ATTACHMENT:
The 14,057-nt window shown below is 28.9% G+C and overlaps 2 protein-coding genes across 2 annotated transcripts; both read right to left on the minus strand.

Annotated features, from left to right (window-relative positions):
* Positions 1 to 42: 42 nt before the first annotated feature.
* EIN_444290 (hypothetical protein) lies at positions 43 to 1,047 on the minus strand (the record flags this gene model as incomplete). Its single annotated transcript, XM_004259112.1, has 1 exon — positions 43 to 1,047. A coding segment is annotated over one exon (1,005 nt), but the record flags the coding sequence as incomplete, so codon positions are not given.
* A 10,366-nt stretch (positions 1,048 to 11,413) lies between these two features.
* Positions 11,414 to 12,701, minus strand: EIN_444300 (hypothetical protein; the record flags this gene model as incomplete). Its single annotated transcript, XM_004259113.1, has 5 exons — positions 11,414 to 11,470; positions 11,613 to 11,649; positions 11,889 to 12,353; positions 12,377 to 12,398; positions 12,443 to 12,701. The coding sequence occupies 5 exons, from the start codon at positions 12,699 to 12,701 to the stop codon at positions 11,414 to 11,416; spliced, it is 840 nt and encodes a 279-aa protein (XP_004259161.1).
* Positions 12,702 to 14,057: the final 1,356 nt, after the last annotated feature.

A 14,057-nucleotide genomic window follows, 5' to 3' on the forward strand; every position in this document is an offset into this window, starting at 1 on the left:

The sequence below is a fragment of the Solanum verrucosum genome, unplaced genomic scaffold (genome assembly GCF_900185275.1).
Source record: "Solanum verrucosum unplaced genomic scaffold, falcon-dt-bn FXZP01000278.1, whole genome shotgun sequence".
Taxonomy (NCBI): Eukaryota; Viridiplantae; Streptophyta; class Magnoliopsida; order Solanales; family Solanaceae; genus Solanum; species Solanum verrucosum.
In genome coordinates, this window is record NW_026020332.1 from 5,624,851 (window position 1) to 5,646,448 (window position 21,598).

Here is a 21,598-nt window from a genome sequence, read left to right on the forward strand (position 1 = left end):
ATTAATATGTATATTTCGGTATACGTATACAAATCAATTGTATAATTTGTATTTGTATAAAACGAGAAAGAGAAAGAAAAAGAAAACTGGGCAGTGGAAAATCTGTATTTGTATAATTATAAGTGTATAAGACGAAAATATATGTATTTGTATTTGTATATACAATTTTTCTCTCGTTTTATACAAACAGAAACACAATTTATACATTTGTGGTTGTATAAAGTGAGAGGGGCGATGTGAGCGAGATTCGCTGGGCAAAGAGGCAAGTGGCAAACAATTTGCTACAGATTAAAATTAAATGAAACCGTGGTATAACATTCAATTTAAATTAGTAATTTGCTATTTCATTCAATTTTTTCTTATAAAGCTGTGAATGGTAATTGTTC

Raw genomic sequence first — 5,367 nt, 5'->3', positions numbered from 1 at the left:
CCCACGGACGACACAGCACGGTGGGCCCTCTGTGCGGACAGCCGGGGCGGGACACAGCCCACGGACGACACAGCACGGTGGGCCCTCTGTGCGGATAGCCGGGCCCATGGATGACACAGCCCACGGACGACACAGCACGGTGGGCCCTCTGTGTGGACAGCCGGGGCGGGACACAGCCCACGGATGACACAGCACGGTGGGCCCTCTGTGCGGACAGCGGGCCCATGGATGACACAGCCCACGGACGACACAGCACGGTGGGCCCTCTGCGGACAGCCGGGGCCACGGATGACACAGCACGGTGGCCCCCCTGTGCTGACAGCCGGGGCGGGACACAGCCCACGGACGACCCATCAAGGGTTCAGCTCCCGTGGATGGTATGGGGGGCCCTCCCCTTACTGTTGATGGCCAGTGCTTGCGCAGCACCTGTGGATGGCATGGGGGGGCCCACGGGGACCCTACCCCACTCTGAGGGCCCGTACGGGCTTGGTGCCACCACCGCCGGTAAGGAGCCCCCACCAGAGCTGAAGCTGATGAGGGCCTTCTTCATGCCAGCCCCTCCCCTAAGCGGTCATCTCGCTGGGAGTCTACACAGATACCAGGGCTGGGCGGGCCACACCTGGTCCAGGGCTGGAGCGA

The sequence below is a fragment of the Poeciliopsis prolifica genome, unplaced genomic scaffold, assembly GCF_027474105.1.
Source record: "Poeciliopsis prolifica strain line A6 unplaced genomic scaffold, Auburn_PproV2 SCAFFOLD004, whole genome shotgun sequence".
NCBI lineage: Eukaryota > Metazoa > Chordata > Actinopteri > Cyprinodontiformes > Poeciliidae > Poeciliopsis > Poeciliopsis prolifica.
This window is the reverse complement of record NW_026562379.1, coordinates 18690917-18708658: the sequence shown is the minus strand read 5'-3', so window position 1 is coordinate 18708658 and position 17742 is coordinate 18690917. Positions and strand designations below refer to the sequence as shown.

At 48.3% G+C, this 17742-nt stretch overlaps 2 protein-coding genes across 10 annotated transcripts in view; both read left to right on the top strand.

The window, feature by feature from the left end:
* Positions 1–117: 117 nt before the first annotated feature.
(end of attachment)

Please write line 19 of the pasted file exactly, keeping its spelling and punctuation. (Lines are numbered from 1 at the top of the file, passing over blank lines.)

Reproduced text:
NCBI lineage: Eukaryota > Metazoa > Chordata > Actinopteri > Cyprinodontiformes > Poeciliidae > Poeciliopsis > Poeciliopsis prolifica.